Prime Minister Hun Sen has reiterated that Cambodia does not support the forceful occupation of one country by another, in comments that apparently referred to the Russian-Ukraine conflict as an “invasion”.
“We don’t support the invasion of one country by another. This is our absolutely firm position,” he said while presiding over the inauguration of National Road 21 connecting Kandal province to the Cambodia-Vietnam border.
“This is not a small issue because it creates a bad habit for the world: the stronger nation attacking the weaker one. So, if the stronger nation attacks the weaker one, will they attack us [Cambodia]? Then who will help us? This must be clear-cut. This is why we must have a clear position,” he explained.
Cambodia was one of 141 countries to co-sponsor the draft resolution of the UN General Assembly (UNGA) on March 2 condemning Russia’s military offensive in Ukraine. Hun Sen revealed recently that there were countries that allegedly lobbied for Cambodia to abstain on the Russia-Ukraine vote, but did not state which ones.
“We will vote like how we had done with the UN [Resolution]. There was actually someone who lobbied us to vote ‘abstention’ on the Russia-Ukraine issue.
“I told our [Cambodian] diplomats that we have to take a clear and unwavering stance, and we’ve already made it clear in our foreign policy: we will not abstain anymore,” he said.
The premier said the Russia-Ukraine conflict is a “complex” issue which required Cambodia to vocalise their position. He said the Kingdom had already made it clear that it was against the invasion of Iraq led by the US and that it will always be against the use of force, or threats to use force.
“So, I am sending out my order now to our diplomats that when there is a Resolution about the Russia-Ukraine war, we need to vote against the invasion. We are against invasion or use of force,” he said.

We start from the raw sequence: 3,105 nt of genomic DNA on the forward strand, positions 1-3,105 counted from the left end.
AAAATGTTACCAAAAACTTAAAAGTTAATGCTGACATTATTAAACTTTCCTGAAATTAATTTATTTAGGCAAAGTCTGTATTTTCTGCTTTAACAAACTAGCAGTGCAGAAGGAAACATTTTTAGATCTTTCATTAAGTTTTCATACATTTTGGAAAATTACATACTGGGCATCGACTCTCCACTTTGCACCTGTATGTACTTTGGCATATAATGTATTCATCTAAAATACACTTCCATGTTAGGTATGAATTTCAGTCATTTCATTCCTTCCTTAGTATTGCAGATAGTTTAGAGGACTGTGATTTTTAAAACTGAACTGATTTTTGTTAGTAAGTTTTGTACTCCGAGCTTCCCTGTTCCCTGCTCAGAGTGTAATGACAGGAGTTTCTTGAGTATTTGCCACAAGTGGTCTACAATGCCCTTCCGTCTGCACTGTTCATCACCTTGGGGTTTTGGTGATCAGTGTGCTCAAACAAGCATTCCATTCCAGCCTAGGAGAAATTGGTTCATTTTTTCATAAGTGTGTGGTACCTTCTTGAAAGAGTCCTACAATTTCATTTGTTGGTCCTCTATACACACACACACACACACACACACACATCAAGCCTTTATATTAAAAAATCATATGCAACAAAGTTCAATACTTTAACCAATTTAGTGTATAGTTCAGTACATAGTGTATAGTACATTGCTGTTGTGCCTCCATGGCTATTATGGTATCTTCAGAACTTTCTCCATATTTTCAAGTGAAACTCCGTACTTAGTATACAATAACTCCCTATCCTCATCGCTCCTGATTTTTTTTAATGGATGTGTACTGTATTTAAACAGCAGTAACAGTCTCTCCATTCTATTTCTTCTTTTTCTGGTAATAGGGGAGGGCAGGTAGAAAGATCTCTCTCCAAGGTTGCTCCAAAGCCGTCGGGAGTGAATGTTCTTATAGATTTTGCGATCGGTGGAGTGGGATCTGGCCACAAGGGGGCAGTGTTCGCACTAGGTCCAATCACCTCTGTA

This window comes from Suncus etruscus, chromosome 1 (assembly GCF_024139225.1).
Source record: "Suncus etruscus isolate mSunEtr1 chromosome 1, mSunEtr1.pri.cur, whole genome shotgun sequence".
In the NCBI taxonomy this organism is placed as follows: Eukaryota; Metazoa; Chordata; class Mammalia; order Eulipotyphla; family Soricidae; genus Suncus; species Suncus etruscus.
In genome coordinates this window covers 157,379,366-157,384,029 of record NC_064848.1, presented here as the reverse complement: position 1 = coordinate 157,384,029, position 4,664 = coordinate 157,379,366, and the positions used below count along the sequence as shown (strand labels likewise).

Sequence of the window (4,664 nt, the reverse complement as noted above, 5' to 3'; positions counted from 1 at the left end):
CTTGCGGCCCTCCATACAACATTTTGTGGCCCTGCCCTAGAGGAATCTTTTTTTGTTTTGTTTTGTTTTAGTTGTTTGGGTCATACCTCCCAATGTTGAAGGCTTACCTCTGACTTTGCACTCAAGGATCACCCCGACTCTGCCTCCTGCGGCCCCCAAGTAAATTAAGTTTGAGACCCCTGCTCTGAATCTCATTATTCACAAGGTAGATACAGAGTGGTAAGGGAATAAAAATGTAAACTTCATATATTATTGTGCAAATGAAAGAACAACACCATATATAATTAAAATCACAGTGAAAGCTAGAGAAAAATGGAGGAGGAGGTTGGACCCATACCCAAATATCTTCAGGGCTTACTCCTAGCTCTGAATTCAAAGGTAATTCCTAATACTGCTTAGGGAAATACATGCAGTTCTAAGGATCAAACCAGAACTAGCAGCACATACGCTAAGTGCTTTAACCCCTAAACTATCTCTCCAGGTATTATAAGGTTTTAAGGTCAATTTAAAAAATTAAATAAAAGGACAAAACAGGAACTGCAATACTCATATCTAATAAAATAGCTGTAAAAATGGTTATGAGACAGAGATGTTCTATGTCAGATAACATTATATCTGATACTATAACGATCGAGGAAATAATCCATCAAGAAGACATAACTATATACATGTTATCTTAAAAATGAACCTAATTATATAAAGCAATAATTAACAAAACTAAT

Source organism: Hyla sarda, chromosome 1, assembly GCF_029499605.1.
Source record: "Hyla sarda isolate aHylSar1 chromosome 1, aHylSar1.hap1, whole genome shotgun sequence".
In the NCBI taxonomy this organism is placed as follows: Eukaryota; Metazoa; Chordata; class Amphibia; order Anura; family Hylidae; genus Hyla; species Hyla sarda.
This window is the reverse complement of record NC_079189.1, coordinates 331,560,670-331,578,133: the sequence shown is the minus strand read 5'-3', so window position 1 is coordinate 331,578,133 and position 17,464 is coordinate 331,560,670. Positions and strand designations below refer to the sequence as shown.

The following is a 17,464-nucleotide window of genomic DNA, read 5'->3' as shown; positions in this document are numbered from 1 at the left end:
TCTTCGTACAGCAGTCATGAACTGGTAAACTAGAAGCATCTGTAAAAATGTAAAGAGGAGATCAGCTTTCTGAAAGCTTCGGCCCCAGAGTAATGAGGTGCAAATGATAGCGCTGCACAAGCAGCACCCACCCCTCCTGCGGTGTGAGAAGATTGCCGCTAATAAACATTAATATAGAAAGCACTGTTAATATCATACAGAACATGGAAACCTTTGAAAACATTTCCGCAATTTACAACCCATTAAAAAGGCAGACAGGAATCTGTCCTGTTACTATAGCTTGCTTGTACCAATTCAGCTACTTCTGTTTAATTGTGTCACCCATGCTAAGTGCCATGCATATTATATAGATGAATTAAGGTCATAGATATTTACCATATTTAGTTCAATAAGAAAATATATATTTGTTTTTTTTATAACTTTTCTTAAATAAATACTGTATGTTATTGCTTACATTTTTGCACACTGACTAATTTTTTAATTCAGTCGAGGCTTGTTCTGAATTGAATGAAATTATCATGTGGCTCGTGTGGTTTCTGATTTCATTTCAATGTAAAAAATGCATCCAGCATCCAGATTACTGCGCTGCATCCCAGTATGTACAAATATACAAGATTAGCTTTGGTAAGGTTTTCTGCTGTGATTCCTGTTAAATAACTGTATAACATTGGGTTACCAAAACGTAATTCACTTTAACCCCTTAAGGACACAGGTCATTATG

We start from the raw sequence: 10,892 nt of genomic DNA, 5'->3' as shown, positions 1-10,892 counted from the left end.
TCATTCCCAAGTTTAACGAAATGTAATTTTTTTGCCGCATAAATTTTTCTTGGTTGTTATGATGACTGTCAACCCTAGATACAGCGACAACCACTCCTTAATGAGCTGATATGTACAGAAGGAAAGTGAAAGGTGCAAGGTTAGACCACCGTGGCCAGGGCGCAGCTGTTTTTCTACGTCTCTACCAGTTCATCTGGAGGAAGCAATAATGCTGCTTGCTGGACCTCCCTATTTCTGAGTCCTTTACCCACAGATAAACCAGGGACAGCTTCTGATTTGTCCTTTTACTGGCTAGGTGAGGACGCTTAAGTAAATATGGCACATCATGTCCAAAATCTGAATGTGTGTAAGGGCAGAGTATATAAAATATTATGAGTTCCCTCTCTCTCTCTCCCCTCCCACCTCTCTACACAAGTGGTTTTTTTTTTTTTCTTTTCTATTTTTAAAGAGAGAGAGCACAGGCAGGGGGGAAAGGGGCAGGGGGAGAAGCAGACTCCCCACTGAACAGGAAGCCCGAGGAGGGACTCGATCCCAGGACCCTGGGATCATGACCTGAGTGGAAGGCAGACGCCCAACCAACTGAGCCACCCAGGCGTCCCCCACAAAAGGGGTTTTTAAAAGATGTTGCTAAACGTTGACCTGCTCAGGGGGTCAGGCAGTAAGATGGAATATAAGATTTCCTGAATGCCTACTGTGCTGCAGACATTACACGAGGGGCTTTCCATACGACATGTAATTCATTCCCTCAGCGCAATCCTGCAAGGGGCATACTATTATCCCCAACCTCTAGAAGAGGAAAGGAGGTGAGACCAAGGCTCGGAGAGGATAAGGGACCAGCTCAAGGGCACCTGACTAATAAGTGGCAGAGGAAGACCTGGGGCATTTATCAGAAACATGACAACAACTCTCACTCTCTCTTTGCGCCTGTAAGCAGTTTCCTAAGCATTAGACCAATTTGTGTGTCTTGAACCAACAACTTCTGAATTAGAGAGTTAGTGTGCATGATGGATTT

He said the effects of the Russia-Ukraine conflict could now be observed worldwide. Cambodia has already felt the pinch through the increase in fuel prices, he said, declaring that the impacts of the offensive have been “much more than that caused by Covid-19”.
“If the war cannot be ended soon, we don’t know in which direction the world will move towards – whether it arrives at World War III or nuclear war.
“We appeal to both sides to reach a ceasefire and begin negotiations to end this war. Cambodia will support all approaches to achieve peace,” he said.
Following Hun Sen’s remark, the French embassy in Phnom Penh tweeted: “France welcomes Cambodia’s firm, clear and unambiguous position on Russian aggression in Ukraine.”
Kin Phea, director of the Royal Academy of Cambodia’s International Relations Institute, said Hun Sen’s position against any sort of invasion reflects what has been set out in the Kingdom’s Constitution and that of the UN.
Echoing Hun Sen’s remarks, Phea said: “If we are not against any invasion, it will create a habit in which a big or strong county can do harm to a smaller one. As we know, Cambodia is a small country.
“What a small state like Cambodia needs are strong international laws to protect its sovereignty and territorial integrity,” he said.